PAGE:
• Creating personalised marketing campaigns at scale – Developing tailored creative content manually is costly and time consuming. Generative AI can draw on customer data to generate bespoke campaign content at scale, industrialising the creation of real-time, personalised communications. 

  • Modernising legacy IT – Legacy technologies remain prevalent across retail. But while these need to be modernised, it’s important not to lose the “secret sauce” within the legacy systems that brings competitive advantage and value. Generative AI can reverse-engineer the systems’ value-add while converting legacy code into modern standards, fast-tracking modernisation. 

  • Automating procurement processes – Retail procurement demands extensive analysis of contracts with third-parties such as product, logistics and technology providers. Generative AI's ability to extract and compare information from disparate documents and summarise the findings will automate manual efforts. 

The different areas of application have different levels of business value, as well as risk and implementation complexity. Cognizant has a detailed framework through which organizations can assess these factors to prioritise, shortlist and create a roadmap for their Generative AI programmes.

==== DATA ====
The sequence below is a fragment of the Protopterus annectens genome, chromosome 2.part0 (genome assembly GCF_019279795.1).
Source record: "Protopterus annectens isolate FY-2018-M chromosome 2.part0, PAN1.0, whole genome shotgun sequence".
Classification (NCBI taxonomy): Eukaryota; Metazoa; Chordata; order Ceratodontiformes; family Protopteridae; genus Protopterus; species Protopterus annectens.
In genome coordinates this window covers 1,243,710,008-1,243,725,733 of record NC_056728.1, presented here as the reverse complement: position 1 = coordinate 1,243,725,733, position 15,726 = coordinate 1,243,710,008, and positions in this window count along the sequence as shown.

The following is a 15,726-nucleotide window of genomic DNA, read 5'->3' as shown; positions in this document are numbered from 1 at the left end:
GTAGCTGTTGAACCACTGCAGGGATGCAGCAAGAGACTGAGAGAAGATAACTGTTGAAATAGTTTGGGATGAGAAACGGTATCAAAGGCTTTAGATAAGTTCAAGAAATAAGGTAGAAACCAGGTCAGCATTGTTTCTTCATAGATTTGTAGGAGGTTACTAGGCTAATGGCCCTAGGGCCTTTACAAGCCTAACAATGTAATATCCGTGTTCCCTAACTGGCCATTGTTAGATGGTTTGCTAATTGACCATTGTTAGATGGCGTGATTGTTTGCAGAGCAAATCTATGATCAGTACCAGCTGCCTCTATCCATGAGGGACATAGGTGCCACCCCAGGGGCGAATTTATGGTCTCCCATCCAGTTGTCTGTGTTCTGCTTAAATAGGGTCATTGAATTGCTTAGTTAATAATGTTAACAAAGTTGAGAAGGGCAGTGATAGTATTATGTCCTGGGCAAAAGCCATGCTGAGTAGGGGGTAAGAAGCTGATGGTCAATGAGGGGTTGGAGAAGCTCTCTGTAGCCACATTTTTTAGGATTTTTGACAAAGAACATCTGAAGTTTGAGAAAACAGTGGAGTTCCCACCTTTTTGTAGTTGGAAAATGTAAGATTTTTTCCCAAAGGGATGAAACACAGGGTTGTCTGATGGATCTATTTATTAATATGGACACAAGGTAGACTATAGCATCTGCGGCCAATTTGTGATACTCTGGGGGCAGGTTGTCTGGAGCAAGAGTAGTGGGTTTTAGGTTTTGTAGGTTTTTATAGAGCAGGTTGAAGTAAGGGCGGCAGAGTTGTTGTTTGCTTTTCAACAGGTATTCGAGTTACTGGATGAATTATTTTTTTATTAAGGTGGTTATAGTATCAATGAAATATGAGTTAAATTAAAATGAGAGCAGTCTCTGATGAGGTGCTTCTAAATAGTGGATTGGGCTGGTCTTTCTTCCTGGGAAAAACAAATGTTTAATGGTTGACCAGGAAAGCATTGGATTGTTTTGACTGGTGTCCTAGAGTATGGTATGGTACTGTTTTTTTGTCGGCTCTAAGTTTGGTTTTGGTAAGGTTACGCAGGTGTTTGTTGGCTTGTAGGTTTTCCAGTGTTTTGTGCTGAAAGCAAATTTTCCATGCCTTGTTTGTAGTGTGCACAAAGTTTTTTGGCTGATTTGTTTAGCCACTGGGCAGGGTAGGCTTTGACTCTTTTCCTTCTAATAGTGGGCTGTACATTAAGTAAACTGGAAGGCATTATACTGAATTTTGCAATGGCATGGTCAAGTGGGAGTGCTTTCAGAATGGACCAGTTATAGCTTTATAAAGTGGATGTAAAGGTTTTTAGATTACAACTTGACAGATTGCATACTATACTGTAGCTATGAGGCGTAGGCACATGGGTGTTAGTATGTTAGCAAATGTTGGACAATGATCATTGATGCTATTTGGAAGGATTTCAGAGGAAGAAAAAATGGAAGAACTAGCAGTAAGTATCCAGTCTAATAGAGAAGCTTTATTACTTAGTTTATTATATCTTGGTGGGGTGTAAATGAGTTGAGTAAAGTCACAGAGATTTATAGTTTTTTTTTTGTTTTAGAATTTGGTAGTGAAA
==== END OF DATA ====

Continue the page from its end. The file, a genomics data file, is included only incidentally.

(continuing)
While Generative AI can enhance retail agility in many ways, there’s one common success factor: support and buy-in from the workforce. Unless people across the business embrace the new ways of working and collaborating with Generative AI, the potential benefits won’t be realised.  

Crucially, organisations will need to align their new operating models to be business outcome-focused and develop a positive culture around Generative AI. In a follow-up blog, we’ll be taking a closer look at people and culture in the Generative AI era. So watch this space!  


Phil Matthews

VP, Head of Retail, Consumer Goods, Travel & Hospitality, Cognizant